Formatted as a variety show of sorts, each episode of “Alive” features numerous segments that keep its momentum going. The show boasts a large team of directors, producers, and hosts — the combined efforts of which may be the reason it‘s so original. “Alive” is directed and produced by a team of four: Zoya Elkhouri, Joe Alqazi, Sharbal Yousif, and Eli Ahwash. And there are even more presenters, including Ursula Dakkash, Katya Mendelek, Rula Safa, Ranya Ashqar, Albert T’houmi, Tina Jarrous and Stephanie Kasabian. The team is lively, full of personality, and perfect for covering segments encompassing everything from informational tidbits to interviews to minor and major societal grievances.
Aside from the topics the hosts introduce to the show, this diverse group of hosts have garnered a lot of attention in the Lebanese community because of their personal lives.
Lebanese host Katya Mendelek found herself entering the world of journalism by happenstance. In 1991, she had applied to become a translator with the Lebanesese Broadcasting Corporation (LBCI), but they instead made her a reporter, having her present the shows “Cinema” and “Naharkom Saeed.” From there, her career took a new direction, and she went on to become the host for “Almumayyazoon,” a game show with an educational twist. And then she was tasked with supervising LBCI’s reporters, during which time she orchestrated numerous large concerts and programs. In 2009, she made the transition over to MTV when “Alive” started. The show has received positive feedback from critics and viewers alike, due in no small part to the colorful experience she’s brought to the table.
Host Tina Jarrous has also attracted publicity. On one show, she expressed the frustration and heartache she feels from not being able to pass on her citizenship onto her two children. Because her husband is French, their birth certificates only state that they were born in Lebanon; they are still forced to apply for residency, as though they were foreigners. Jarrous explains how she has to accompany them to the authorities to submit their applications, and that the whole act makes her wonder how they will form a sense of stability and belonging as they grow up.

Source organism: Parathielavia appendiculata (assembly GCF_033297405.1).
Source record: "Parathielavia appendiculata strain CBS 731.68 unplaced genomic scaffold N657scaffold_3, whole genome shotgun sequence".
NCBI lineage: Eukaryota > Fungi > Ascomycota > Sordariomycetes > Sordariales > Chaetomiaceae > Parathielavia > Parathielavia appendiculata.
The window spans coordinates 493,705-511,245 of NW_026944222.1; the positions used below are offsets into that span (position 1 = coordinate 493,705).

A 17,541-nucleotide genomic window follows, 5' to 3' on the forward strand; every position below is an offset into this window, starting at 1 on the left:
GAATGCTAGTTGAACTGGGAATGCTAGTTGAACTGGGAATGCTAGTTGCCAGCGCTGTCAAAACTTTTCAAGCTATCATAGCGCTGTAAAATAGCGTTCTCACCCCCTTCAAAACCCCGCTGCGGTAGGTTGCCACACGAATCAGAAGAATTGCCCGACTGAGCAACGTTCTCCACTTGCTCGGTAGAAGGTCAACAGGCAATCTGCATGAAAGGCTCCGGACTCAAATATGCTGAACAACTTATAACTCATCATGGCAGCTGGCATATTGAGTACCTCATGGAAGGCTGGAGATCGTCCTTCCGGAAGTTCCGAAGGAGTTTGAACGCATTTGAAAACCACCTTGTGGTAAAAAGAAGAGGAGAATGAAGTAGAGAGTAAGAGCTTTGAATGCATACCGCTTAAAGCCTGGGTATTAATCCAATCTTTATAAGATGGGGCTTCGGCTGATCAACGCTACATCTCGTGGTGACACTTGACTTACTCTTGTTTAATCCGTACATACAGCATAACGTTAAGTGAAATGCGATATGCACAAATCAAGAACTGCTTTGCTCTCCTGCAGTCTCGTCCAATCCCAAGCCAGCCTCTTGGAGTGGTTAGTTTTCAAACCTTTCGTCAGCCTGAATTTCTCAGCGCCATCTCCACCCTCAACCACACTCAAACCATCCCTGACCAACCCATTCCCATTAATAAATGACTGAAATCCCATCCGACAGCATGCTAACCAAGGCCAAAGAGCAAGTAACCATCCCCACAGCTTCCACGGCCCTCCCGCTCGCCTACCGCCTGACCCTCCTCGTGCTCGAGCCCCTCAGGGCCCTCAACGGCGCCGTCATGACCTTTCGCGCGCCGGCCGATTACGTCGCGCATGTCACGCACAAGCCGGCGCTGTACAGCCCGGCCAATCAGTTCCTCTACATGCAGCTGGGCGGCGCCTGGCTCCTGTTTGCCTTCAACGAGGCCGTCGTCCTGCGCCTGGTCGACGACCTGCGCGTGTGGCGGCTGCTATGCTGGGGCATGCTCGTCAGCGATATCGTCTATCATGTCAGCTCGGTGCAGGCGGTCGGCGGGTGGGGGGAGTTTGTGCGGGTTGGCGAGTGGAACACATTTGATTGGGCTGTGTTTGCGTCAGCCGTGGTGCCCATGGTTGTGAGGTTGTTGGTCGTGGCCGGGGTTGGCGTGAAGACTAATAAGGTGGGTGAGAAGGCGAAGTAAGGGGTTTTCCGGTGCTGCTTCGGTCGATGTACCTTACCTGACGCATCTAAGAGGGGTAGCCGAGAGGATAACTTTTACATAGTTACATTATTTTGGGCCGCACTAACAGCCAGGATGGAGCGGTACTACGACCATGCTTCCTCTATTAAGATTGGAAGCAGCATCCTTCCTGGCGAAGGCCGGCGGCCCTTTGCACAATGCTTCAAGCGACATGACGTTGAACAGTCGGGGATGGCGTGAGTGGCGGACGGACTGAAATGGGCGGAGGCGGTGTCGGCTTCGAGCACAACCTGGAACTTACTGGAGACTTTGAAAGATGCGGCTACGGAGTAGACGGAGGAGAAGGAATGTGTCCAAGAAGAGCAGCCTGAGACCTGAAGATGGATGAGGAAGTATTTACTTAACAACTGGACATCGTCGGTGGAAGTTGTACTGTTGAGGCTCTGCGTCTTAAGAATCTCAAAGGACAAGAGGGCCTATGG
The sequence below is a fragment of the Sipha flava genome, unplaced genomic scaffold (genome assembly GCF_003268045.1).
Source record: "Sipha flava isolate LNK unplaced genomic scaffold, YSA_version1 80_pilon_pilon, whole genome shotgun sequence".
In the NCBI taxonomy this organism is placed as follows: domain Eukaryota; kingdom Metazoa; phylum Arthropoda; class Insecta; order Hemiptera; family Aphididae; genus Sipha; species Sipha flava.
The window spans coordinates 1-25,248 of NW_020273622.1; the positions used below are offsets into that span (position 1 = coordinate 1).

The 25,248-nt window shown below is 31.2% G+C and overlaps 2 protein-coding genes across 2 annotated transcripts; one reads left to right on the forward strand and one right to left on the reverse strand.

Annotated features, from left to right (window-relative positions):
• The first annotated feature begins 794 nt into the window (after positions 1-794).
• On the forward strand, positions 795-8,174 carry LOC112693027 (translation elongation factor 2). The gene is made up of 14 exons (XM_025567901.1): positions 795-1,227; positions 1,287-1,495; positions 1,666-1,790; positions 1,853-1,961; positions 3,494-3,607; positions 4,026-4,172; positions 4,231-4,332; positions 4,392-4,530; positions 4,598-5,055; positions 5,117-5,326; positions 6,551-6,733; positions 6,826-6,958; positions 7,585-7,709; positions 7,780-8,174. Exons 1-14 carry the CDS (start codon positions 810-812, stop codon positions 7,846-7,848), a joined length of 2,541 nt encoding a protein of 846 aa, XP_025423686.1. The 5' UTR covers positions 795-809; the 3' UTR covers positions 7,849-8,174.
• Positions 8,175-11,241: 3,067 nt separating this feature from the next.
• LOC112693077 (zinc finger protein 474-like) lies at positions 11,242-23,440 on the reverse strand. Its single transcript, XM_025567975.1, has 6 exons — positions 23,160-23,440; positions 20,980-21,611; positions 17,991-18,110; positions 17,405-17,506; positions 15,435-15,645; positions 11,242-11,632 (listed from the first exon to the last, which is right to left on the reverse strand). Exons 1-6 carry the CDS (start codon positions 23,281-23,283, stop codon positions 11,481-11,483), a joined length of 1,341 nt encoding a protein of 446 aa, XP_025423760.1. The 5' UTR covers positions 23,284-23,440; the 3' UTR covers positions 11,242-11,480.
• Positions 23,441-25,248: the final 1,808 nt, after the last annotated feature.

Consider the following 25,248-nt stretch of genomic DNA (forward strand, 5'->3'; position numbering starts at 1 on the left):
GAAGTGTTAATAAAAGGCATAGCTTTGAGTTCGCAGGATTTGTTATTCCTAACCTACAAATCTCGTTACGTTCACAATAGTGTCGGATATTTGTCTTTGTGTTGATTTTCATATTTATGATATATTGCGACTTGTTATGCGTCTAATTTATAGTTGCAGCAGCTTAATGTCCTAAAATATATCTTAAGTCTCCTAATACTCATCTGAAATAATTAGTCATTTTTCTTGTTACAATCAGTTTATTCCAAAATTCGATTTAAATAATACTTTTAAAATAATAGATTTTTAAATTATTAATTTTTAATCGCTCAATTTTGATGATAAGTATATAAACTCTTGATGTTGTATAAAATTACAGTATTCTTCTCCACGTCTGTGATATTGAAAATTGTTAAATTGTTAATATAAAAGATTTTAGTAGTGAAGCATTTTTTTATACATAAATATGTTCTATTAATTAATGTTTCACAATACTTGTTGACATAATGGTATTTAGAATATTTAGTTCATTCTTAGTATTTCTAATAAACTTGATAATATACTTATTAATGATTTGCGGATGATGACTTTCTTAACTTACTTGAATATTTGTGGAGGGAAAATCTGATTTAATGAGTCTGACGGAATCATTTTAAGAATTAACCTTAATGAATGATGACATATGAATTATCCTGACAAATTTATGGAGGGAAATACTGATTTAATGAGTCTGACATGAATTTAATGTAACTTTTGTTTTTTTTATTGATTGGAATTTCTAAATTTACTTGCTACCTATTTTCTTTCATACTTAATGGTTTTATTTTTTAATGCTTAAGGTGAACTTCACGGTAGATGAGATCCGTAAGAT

The host, Ursula Dakkash, caused a sensation on the air when her boyfriend proposed to her live, during the show. Dakkash was in such a state of shock, she found it hard to say anything but yes (though she did say that immediately). The audience went wild with excitement, making the moment one of the most memorable in the show’s history.
And then, Nagorno Karabakh unintentionally became the subject of controversy. The Armenian community of Lebanon accused the show of claiming Karabakh is from Azerbaijan, when they insist he is Armenian. The problem began when the show displayed a map of the highly disputed region Karabakh said he’s from, pointing to the particular area and calling it was Azerbaijan when the Armenians believe the territory to traditionally be theirs. Because of the event, the show’s creators realized they’d have to treat these subjects much more sensitively in the future.
“Alive” strives to cast a spotlight on Lebanon’s many innovators. For instance, they brought Anthony Rahayel on the show — a dentist and one of the first Lebanese restaurant critics to also promote local cuisine on his website. His website has since grown and become a popular way for people to learn about the quality and pricing of various restaurants before they dine at them.
The show has also featured a phone-interview segment with Najwa Karam, a famous Lebanese singer who was mourning the death of poet and philosopher Saeed Aqil. Through tears, Karam lamented the loss of this great visionary, who will surely inspire generations to come.
The draw of “Alive” is in its charisma. It challenges and informs its audience while also keeping them entertained. It doesn’t hesitate to broach sensitive topics or stay honest in its delivery — no matter how complex or controversial.Watch the versatile Lebanese show “Alive” on MTV Lebanon when you subscribe to the Arabic Mosaic pack on Sling TV!